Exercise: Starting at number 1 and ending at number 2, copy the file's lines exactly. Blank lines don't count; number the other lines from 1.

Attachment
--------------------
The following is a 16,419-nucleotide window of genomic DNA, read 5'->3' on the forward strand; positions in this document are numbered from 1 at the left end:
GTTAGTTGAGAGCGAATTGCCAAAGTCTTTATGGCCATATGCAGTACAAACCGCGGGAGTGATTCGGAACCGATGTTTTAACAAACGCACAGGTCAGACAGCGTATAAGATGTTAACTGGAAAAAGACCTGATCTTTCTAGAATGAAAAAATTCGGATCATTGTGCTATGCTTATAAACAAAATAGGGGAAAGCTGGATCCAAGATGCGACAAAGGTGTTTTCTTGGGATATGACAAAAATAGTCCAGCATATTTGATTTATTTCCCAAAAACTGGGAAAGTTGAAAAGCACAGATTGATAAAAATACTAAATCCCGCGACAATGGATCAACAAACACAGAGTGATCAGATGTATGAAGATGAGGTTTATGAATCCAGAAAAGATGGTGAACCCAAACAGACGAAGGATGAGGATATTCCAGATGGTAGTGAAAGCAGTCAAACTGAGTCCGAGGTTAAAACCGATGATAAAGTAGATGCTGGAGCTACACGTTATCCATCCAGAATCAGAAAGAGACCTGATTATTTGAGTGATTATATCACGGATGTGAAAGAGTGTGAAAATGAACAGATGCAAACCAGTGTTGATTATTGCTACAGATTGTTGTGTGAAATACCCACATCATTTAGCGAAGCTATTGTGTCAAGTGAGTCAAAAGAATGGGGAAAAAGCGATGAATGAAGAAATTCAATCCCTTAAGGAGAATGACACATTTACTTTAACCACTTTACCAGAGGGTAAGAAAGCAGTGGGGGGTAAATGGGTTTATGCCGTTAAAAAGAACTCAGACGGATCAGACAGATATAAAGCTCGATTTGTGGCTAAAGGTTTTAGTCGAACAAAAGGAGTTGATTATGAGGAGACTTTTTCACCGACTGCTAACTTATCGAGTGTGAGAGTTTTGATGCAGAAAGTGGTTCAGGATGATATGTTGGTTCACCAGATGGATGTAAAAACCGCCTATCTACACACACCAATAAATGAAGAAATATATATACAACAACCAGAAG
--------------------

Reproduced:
The following is a 16,419-nucleotide window of genomic DNA, read 5'->3' on the forward strand; positions in this document are numbered from 1 at the left end:
GTTAGTTGAGAGCGAATTGCCAAAGTCTTTATGGCCATATGCAGTACAAACCGCGGGAGTGATTCGGAACCGATGTTTTAACAAACGCACAGGTCAGACAGCGTATAAGATGTTAACTGGAAAAAGACCTGATCTTTCTAGAATGAAAAAATTCGGATCATTGTGCTATGCTTATAAACAAAATAGGGGAAAGCTGGATCCAAGATGCGACAAAGGTGTTTTCTTGGGATATGACAAAAATAGTCCAGCATATTTGATTTATTTCCCAAAAACTGGGAAAGTTGAAAAGCACAGATTGATAAAAATACTAAATCCCGCGACAATGGATCAACAAACACAGAGTGATCAGATGTATGAAGATGAGGTTTATGAATCCAGAAAAGATGGTGAACCCAAACAGACGAAGGATGAGGATATTCCAGATGGTAGTGAAAGCAGTCAAACTGAGTCCGAGGTTAAAACCGATGATAAAGTAGATGCTGGAGCTACACGTTATCCATCCAGAATCAGAAAGAGACCTGATTATTTGAGTGATTATATCACGGATGTGAAAGAGTGTGAAAATGAACAGATGCAAACCAGTGTTGATTATTGCTACAGATTGTTGTGTGAAATACCCACATCATTTAGCGAAGCTATTGTGTCAAGTGAGTCAAAAGAATGGGGAAAAAGCGATGAATGAAGAAATTCAATCCCTTAAGGAGAATGACACATTTACTTTAACCACTTTACCAGAGGGTAAGAAAGCAGTGGGGGGTAAATGGGTTTATGCCGTTAAAAAGAACTCAGACGGATCAGACAGATATAAAGCTCGATTTGTGGCTAAAGGTTTTAGTCGAACAAAAGGAGTTGATTATGAGGAGACTTTTTCACCGACTGCTAACTTATCGAGTGTGAGAGTTTTGATGCAGAAAGTGGTTCAGGATGATATGTTGGTTCACCAGATGGATGTAAAAACCGCCTATCTACACACACCAATAAATGAAGAAATATATATACAACAACCAGAAG